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Practitioner’s Profile: Lifting Off with Brian Barnes

As a part of our practitioner profile series, Veoci is highlighting key members of our staff who are or have been emergency management (or industry) practitioners. This select group of employees have helped to pave the way for Veoci’s innovative and flexible solutions. Brian Barnes, a member of the Veoci Aviation team, is no exception.

Brian Barnes’ easygoing nature and quick wit make him an extremely likable person, but beyond his charismatic persona lies a person of great substance.

Brian has lived a life full of adventure and discipline, which has instilled in him a strong work ethic and respect for the field of emergency management, and has ultimately led him to become the Aviation Client Success Manager at Veoci.

High Flying Ambitions

Since he was two years old, Brian knew that he wanted to be a pilot. Airplanes were a passion that his father helped him pursue and that his uncle, a military fighter pilot, helped cultivate. Brian got his pilot’s license at 16, before he even got his driver’s license, and so began his forty year career in aviation.

Brian got his start instructing at a small airport. After building experience, he applied for and was selected to the Massachusetts Air National Guard (MAANG) and attended USAF pilot training. There he served as a part time pilot while working full time flying for United Technologies and Hawaiian Airlines.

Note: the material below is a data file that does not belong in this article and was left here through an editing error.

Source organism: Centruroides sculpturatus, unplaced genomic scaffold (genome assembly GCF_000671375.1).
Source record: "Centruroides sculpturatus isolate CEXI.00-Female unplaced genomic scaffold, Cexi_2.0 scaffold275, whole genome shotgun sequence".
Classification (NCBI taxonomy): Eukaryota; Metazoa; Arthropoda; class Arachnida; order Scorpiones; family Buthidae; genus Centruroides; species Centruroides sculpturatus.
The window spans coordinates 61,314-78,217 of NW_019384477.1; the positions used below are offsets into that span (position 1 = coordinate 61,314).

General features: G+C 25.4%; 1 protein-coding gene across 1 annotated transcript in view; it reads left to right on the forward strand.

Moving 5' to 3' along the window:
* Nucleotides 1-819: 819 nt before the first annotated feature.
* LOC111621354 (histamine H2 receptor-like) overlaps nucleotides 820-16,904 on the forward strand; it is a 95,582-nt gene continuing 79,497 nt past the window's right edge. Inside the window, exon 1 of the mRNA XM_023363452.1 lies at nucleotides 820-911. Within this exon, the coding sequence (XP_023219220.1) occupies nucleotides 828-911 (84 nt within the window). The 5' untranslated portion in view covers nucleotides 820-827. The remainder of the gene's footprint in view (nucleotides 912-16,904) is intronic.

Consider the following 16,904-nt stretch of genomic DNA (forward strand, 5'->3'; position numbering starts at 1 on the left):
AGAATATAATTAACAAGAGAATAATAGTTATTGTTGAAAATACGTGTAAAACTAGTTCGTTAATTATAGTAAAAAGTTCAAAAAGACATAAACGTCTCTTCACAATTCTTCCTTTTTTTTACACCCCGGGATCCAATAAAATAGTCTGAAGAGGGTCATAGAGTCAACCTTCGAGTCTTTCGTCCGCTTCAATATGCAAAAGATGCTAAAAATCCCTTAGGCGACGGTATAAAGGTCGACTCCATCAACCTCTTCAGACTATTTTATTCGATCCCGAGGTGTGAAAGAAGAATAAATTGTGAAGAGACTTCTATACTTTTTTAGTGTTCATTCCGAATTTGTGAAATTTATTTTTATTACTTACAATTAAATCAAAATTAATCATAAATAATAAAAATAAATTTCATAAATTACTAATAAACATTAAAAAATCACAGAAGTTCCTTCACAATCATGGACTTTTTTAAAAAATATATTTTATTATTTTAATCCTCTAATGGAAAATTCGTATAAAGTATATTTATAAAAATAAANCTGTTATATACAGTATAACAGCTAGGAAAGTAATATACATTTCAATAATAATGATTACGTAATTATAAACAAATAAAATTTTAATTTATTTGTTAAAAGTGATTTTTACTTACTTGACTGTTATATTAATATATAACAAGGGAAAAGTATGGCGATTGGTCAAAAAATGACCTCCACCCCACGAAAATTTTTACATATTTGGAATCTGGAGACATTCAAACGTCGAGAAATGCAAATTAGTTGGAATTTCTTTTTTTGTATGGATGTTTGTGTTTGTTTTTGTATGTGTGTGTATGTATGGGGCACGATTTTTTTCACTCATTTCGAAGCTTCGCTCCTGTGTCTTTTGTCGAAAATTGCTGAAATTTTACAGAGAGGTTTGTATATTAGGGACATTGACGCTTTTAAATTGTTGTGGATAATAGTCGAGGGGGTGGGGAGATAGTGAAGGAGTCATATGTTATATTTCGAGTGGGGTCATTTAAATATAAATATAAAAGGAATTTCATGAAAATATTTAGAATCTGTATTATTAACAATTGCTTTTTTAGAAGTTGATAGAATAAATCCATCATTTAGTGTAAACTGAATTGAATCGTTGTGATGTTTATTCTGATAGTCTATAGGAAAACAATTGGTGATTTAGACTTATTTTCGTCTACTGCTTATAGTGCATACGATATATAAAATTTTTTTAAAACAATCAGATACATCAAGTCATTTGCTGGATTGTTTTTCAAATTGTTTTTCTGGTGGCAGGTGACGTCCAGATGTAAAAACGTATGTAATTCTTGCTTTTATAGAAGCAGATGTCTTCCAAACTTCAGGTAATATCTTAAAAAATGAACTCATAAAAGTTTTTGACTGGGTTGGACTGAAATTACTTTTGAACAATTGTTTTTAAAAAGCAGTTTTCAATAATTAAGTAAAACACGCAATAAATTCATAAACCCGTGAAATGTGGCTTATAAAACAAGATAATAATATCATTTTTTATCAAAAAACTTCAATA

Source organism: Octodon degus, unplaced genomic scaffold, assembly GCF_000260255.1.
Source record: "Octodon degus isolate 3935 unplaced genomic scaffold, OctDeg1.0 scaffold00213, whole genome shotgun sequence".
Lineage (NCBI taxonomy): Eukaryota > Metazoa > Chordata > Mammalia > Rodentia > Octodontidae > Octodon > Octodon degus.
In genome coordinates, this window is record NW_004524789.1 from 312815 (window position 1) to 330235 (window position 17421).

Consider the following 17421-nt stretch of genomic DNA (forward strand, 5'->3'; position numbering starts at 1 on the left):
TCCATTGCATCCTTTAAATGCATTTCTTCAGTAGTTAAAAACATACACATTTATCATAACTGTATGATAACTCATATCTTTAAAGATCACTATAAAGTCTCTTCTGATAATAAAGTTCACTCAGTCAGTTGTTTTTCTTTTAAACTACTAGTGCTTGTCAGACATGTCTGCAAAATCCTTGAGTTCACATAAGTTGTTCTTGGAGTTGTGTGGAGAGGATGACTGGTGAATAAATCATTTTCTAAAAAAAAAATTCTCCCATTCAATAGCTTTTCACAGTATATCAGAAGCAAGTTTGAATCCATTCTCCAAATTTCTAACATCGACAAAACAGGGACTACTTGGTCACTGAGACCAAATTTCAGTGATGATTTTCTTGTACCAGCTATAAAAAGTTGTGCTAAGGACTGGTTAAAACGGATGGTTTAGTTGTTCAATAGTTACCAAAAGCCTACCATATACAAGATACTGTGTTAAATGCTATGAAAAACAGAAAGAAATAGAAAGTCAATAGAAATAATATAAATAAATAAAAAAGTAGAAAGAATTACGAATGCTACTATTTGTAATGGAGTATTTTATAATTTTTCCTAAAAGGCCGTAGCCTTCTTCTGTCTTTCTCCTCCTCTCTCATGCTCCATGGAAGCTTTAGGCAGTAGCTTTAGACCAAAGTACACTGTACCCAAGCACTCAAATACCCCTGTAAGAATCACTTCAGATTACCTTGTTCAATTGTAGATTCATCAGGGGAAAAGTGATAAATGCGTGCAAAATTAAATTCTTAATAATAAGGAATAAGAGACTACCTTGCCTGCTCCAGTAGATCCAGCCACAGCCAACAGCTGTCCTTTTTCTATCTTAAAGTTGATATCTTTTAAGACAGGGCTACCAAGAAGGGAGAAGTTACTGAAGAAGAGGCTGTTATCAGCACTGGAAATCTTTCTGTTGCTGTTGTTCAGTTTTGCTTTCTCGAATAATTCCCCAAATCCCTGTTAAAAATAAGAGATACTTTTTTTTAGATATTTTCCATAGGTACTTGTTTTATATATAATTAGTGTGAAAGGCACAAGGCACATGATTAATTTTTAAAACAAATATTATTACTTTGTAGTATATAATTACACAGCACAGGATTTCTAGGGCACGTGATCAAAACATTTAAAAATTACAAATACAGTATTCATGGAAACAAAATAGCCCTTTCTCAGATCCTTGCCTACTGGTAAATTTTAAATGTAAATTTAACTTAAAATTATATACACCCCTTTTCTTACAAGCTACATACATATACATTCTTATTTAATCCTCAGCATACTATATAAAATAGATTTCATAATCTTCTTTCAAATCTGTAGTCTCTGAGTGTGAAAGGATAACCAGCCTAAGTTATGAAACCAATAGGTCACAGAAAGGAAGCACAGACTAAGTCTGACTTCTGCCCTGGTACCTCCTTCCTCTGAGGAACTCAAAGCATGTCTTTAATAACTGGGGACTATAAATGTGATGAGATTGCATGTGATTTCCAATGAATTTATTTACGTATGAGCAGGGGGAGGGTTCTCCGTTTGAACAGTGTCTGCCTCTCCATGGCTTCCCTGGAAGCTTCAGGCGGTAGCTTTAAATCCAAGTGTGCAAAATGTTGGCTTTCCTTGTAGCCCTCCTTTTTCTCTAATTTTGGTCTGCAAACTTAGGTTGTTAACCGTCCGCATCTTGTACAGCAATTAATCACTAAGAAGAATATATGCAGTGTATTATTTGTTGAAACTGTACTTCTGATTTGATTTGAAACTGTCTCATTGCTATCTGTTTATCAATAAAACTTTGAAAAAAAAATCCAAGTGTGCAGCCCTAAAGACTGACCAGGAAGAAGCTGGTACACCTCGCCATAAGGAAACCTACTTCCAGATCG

After those steps, he accepted a full time active duty position within the Air Guard in Baltimore MD. During his 28 years, he served four Air National Guard Units. He also attended the USAF Fighter Weapons School and served a three year tour at the Pentagon in Washington D.C. participating in career broadening programs. Throughout his career, he was fortunate enough to meet some incredible mentors and friends who helped shape his life.

Eventually, Brian was able to retire from The Air National Guard as a Wing Commander and the Senior Ranking Ops Officer in the state of Connecticut. But this was not the end of Brian’s career. After retiring from the military, Brian became an airport manager where he met the Veoci team as one of the initial airport clients.

From these experiences, Brian has learned that one of the keys to success is to listen to people who have wisdom to impart. He would ask as many questions as he could of the men and women he looked up to, and then process their advice and apply it to his situation and personality.

“I have learned that we all don’t process things the same way,” Brian says, “so you have to take as much information from as many people you can and then apply it in a way that fits you”. Brian realizes that sometimes it takes some people longer to put the pieces together, but as long as you’re working together and respecting each other things have a way of coming together in the end.